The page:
Climate Change
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Extreme Heat and Climate Change

The effects of extreme heat are felt throughout California. The 2006 California heat wave caused over 16,000 emergency room visits and over 1,100 hospitalizations.

Extreme heat events will become more common in the coming years. By 2100, average daily temperatures are expected to rise 5.6-8.8 F. Effects from extreme heat can range from mild heat cramps to dehydration to death. Certain populations, such as elderly people living alone, face much greater health risks during heat waves.

How does climate change affect extreme heat?

Greenhouse gases accumulating in the atmosphere, such as carbon dioxide and water vapor, absorb heat radiated from the earth's surface. This heat is then radiated back to earth's surface, causing a "greenhouse effect". Human-induced emissions have strengthened this effect, leading to global warming.

How does extreme heat impact health?

People suffer from heat-related illness when the body's natural temperature controls become overloaded. Uncontrolled body temperatures can damage an individual's brain or other vital organs. Increases in nighttime heat are particularly dangerous, as this is a time when our bodies can cool off and recover. Nighttime temperatures have been increasing at a higher rate than daytime temperatures. Learn more about identifying and preventing heat-related illness.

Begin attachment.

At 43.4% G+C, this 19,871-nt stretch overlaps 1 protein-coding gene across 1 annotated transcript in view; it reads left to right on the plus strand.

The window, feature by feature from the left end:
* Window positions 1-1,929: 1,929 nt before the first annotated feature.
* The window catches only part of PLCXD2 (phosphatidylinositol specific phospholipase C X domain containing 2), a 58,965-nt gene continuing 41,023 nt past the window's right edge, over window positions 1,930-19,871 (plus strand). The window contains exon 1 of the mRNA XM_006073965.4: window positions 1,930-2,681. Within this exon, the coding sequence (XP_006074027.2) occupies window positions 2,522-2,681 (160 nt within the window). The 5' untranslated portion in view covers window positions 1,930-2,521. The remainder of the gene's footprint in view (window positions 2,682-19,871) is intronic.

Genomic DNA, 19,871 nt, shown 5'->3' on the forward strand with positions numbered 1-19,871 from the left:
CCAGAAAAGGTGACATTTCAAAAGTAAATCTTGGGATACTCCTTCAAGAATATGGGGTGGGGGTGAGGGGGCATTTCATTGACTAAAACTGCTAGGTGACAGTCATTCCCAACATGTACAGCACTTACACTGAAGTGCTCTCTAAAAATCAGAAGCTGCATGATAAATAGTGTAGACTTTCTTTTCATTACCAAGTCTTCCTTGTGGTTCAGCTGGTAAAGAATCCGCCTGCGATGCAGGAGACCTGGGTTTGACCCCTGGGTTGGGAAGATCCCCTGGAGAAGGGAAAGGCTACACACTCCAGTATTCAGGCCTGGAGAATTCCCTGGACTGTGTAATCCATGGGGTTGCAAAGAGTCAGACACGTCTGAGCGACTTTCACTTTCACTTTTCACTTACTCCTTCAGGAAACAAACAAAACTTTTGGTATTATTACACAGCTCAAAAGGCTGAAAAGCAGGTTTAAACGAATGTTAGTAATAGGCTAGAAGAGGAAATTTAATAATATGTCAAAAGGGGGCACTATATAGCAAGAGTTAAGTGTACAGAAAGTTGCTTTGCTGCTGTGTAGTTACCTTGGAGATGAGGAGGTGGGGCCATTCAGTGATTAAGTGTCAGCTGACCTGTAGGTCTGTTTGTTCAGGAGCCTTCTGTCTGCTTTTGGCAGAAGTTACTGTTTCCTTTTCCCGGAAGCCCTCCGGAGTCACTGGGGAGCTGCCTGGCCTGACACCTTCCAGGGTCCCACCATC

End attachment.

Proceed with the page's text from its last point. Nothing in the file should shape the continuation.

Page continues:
Who will be most affected?

Populations vulnerable to heat include:

What can you do?

We know that climate change will bring an increase in extreme heat for many communities.  There are ways to make sure you and your community are prepared and stay safe during heat spells.

Resources on climate change and extreme heat